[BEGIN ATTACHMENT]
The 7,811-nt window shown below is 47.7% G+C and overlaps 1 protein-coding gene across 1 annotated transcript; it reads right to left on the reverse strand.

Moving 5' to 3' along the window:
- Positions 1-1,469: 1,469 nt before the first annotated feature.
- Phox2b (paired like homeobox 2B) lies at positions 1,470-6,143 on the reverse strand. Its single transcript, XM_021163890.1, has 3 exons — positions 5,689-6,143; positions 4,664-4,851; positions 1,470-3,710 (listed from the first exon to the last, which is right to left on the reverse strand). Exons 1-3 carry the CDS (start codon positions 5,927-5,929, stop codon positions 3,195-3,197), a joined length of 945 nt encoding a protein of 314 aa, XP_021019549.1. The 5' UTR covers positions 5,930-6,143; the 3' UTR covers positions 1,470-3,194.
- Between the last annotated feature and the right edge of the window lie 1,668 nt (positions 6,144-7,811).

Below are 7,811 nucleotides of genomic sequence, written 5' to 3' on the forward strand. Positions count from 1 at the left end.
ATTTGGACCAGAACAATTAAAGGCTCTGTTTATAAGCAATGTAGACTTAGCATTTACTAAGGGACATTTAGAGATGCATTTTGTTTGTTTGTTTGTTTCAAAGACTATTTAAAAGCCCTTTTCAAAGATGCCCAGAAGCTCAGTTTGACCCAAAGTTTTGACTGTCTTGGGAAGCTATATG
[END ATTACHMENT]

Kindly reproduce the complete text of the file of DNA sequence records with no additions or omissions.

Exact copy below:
The 7,811-nt window shown below is 47.7% G+C and overlaps 1 protein-coding gene across 1 annotated transcript; it reads right to left on the reverse strand.

Moving 5' to 3' along the window:
- Positions 1-1,469: 1,469 nt before the first annotated feature.
- Phox2b (paired like homeobox 2B) lies at positions 1,470-6,143 on the reverse strand. Its single transcript, XM_021163890.1, has 3 exons — positions 5,689-6,143; positions 4,664-4,851; positions 1,470-3,710 (listed from the first exon to the last, which is right to left on the reverse strand). Exons 1-3 carry the CDS (start codon positions 5,927-5,929, stop codon positions 3,195-3,197), a joined length of 945 nt encoding a protein of 314 aa, XP_021019549.1. The 5' UTR covers positions 5,930-6,143; the 3' UTR covers positions 1,470-3,194.
- Between the last annotated feature and the right edge of the window lie 1,668 nt (positions 6,144-7,811).

Below are 7,811 nucleotides of genomic sequence, written 5' to 3' on the forward strand. Positions count from 1 at the left end.
ATTTGGACCAGAACAATTAAAGGCTCTGTTTATAAGCAATGTAGACTTAGCATTTACTAAGGGACATTTAGAGATGCATTTTGTTTGTTTGTTTGTTTCAAAGACTATTTAAAAGCCCTTTTCAAAGATGCCCAGAAGCTCAGTTTGACCCAAAGTTTTGACTGTCTTGGGAAGCTATATG